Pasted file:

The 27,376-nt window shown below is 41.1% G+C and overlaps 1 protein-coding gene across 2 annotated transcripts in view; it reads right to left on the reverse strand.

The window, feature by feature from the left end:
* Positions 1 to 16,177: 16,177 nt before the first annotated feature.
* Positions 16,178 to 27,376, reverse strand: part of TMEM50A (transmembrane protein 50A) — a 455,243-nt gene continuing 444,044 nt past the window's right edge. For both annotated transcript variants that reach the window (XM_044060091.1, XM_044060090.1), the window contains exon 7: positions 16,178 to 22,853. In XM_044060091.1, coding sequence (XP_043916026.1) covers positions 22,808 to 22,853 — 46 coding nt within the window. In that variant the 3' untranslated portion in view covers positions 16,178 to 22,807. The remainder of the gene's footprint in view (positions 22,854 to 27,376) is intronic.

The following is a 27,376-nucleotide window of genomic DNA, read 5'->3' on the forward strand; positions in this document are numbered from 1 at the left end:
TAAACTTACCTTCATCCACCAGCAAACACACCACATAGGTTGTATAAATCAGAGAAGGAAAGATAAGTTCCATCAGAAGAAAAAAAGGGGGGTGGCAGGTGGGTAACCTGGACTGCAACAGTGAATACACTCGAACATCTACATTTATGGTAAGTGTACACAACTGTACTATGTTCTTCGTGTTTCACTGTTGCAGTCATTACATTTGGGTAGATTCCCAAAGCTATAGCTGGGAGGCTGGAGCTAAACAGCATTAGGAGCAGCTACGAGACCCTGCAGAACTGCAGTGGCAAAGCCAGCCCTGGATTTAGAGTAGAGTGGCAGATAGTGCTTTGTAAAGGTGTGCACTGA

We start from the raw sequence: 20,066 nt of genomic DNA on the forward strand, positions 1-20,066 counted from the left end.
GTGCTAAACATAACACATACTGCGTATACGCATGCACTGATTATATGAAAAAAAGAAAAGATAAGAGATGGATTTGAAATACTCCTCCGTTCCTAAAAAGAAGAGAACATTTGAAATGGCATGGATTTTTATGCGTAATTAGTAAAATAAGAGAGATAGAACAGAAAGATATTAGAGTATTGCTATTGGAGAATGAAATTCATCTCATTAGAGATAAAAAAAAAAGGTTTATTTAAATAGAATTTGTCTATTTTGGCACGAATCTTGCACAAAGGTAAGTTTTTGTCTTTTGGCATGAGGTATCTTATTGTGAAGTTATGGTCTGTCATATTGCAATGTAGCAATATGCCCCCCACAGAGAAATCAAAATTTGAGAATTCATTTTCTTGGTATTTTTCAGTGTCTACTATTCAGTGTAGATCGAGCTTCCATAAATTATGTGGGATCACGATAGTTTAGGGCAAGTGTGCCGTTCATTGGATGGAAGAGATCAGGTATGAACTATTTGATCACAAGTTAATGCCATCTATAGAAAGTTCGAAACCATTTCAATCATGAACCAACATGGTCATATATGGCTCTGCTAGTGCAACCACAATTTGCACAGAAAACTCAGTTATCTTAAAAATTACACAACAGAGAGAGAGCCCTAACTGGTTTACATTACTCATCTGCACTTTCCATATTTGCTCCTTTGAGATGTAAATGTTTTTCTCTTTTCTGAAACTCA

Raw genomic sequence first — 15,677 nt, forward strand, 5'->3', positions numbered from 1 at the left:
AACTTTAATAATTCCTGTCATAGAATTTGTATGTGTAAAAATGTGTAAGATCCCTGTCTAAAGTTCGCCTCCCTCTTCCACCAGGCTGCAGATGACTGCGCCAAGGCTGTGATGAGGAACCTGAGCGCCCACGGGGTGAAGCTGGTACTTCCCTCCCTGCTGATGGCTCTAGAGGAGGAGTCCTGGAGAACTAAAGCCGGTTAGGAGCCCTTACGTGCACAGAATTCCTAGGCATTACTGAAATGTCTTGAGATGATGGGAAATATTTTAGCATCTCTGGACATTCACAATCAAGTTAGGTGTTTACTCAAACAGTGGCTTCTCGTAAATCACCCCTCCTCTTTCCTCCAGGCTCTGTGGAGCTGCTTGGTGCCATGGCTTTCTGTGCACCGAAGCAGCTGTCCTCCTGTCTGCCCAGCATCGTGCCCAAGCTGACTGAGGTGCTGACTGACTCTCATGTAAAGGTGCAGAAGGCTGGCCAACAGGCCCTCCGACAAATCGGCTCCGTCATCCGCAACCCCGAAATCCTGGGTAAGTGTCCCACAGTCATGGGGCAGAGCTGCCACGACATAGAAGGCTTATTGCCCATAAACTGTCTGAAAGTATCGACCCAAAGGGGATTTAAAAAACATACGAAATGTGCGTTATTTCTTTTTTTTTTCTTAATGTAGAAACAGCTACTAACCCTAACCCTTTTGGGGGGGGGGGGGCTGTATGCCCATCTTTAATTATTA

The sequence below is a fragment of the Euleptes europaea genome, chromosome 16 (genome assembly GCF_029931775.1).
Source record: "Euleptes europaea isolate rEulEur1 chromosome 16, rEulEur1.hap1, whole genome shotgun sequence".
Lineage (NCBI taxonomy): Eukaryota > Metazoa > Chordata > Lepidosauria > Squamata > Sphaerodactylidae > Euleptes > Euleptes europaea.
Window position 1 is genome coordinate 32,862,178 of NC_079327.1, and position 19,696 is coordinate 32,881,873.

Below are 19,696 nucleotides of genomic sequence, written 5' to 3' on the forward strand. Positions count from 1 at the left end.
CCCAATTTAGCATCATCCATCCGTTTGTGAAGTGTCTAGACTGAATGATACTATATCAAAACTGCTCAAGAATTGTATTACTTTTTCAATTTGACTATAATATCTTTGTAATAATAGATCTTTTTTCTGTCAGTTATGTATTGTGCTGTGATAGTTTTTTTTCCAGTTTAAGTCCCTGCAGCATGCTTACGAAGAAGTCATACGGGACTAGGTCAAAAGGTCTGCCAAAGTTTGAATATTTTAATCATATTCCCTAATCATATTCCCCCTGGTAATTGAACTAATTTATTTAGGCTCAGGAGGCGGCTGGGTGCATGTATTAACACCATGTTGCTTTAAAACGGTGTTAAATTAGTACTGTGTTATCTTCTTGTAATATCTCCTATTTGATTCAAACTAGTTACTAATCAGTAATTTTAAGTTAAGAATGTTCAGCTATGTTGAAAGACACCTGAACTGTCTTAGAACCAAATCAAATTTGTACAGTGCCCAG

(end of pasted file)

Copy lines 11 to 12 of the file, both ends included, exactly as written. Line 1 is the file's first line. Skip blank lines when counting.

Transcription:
The sequence below is a fragment of the Euleptes europaea genome, chromosome 16 (genome assembly GCF_029931775.1).
Source record: "Euleptes europaea isolate rEulEur1 chromosome 16, rEulEur1.hap1, whole genome shotgun sequence".